Anyhow…Why do I write dystopian? I think you get the point. I guess never getting chosen for Survival Island, never quite figuring out what to make a weapon out of, and just those what if conversations in general really stayed with me. I promise you right now, that if you were to go to either one of my parents’ houses or my siblings’, you’d find emergency supplies in their basements complete with water, food, and back up power supplies in case of an emergency. I barely have my fridge stocked right now by the way. My plan is to head to one of their houses when the world ends. I just hope I make it there in time…I guess it makes sense that I never was picked for that island.

I smile affectionately when I think of my childhood and when I think of my family. True, they may have scarred this introvert for life, ha, ha, ha, but they have to be credited for inspiring me to write some of the dystopian stories I write today. Thanks so much for stopping by the blog tour. If you’d like to risk getting inside of this head a little bit, all four books are on sale right now for only $1.99 each on Kindle. If you read any of the books, I’d be flattered if you left a review and connected with my page on Facebook, where I’ll keep you updated on future books. You just never know what this dystopian writer will come up with next. ~Sarah

– 1 Winner will get a $10 Amazon GC
– 1 Winner will get Signed Copies of all the 4 Books in the Harmony Run Series
– 3 Winners will get One Signed Copy of a book of their choice from the Harmony Run Series

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Alternately, you can grab the code from here:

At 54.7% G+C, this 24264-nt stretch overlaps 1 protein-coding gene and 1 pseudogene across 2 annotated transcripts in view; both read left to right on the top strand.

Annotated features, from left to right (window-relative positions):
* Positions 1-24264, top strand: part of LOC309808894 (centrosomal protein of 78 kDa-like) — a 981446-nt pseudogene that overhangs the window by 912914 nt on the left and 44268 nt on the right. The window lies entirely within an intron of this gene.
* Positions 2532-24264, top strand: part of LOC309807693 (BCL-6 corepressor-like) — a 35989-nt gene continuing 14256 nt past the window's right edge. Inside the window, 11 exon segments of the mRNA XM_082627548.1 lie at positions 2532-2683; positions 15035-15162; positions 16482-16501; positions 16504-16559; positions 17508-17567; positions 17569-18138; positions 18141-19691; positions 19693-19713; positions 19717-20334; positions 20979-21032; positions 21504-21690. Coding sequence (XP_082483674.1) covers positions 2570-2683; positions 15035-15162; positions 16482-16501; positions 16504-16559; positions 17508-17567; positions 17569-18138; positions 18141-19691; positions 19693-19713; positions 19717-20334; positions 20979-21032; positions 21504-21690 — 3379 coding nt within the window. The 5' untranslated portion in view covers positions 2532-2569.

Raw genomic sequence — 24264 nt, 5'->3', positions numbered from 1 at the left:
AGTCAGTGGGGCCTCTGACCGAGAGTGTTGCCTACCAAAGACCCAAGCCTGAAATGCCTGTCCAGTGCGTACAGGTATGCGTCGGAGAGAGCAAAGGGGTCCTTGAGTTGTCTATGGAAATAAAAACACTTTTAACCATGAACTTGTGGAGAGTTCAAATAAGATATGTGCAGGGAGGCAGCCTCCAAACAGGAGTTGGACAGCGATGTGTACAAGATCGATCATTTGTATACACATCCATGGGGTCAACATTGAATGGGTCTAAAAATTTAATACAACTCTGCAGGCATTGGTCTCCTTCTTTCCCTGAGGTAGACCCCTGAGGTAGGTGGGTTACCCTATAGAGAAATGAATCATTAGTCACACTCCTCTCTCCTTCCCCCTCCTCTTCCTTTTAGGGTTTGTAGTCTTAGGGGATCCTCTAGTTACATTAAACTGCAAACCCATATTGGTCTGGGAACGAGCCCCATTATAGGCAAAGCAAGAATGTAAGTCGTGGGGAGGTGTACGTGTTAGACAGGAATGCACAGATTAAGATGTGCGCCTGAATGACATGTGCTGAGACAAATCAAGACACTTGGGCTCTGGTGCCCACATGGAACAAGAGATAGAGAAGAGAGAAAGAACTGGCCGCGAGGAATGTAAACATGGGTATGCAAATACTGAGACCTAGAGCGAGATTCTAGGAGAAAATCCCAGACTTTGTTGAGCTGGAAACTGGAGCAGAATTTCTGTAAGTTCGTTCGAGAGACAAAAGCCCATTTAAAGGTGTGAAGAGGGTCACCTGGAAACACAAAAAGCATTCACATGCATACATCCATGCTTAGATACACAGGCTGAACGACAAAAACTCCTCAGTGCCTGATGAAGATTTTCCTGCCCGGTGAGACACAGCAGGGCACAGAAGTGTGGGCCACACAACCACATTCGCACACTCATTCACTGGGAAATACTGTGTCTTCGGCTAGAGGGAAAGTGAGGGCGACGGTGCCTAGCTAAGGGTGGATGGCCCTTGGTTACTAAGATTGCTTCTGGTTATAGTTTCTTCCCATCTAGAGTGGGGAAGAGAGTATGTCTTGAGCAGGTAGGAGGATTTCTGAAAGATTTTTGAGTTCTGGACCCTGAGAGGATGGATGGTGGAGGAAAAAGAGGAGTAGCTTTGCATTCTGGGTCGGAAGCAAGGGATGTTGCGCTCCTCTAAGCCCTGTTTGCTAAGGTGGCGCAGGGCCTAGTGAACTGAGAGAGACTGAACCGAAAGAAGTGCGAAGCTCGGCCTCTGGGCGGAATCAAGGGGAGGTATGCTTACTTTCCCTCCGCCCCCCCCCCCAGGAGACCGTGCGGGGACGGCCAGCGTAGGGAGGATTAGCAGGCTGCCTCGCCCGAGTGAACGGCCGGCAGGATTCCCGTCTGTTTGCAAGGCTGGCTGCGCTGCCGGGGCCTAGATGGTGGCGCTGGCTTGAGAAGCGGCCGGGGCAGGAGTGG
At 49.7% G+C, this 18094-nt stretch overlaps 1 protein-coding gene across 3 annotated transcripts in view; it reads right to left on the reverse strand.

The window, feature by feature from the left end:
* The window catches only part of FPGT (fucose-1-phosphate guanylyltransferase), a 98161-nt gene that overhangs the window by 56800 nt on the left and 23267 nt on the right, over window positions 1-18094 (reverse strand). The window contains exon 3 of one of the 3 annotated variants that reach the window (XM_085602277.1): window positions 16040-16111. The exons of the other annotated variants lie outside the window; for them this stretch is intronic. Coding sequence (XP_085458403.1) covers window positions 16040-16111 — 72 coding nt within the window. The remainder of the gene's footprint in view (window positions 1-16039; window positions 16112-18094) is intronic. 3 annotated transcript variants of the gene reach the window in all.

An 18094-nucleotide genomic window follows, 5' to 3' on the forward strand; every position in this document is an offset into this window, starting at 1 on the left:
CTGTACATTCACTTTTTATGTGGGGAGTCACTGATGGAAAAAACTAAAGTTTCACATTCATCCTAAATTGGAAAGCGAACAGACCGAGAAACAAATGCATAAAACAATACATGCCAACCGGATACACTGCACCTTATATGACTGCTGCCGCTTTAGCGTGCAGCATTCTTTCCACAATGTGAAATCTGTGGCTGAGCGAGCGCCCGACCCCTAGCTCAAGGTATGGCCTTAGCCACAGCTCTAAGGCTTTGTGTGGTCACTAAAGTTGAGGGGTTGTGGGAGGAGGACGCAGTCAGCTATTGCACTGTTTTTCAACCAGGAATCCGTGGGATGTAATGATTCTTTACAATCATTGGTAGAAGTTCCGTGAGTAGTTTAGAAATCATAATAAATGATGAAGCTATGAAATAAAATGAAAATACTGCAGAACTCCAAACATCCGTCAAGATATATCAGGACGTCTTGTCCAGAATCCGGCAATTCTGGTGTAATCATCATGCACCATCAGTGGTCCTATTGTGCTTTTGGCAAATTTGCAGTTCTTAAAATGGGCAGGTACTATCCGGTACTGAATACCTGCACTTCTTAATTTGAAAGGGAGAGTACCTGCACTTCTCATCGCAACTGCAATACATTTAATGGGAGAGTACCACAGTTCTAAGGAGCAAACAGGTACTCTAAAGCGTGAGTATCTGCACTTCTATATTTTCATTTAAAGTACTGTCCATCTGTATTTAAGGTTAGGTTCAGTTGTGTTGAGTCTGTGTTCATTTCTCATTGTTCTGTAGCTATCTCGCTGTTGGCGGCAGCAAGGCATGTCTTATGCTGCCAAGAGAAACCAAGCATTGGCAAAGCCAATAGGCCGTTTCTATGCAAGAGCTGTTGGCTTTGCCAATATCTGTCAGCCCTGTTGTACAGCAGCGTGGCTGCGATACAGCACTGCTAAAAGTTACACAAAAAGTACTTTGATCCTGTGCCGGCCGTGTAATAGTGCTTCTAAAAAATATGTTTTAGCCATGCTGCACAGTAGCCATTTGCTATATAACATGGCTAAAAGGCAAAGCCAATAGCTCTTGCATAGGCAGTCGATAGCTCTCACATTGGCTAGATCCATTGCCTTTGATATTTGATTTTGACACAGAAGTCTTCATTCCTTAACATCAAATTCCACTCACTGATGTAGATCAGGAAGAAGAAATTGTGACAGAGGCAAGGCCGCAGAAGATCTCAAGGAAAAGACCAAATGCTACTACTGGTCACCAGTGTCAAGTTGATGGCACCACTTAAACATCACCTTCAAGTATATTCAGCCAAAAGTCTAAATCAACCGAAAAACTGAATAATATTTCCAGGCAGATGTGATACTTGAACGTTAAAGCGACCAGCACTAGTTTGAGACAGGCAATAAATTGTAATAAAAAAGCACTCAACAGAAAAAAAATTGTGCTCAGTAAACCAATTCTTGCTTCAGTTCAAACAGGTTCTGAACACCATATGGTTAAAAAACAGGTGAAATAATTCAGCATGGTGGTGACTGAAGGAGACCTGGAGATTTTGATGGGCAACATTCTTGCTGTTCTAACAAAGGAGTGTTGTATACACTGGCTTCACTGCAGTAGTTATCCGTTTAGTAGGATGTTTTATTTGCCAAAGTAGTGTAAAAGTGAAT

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Milan (A Wedding Story) by Simi K. Rao

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About the Book:


Milan (A Wedding Story)
When a daughter turns marriageable age, what should a responsible father do? Easy–wed her to the most suitable boy who comes knocking on the door. Jai Bharadwaj, Mili’s father and owner of The Serenity Tea Estate in the idyllic Nilgiris would’ve probably liked to do the same, but being who he was, he had to ask her first. What would she say?

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‘Behind the scenes at an Indian Wedding’

Indians in general are deeply rooted in tradition. Our culture gives us our identity. Most of us (especially those living away from the homeland) cling to it, even though several aspects in these particularly modern times, make no sense at all. Why do we do so? Perhaps because it brings us together as a community and provides us comfort in a foreign environment. The same I think applies to immigrants from all over the globe.

Marriages in India, in particular Hindu marriages are long drawn intricate affairs fraught with age old tradition. Little has changed over the centuries except for certain embellishments due to modernization. To non-Indians these ceremonies appear just that—elaborate colorful rituals flavored with plenty of pomp and show.

In the following story I take my readers on a ‘behind the scenes’ tour at a traditional Indian wedding. I’ve tried to illustrate the proceedings from engagement to the wedding ceremony with “generalized” Indians—my characters, and have also made an attempt to expound on the emotional upheavals that occur in the background and often aren’t spoken out loud. Milan is more of a ‘short story’ concept where it shows the before/during and after of an event than it is a ‘long novel’ about characters with hopes and dreams and goals. And its purpose is exactly that, to show the emotions Indian couples go through during the process of a wedding. This story may help the reader get a better insight into the culture of marriage in India.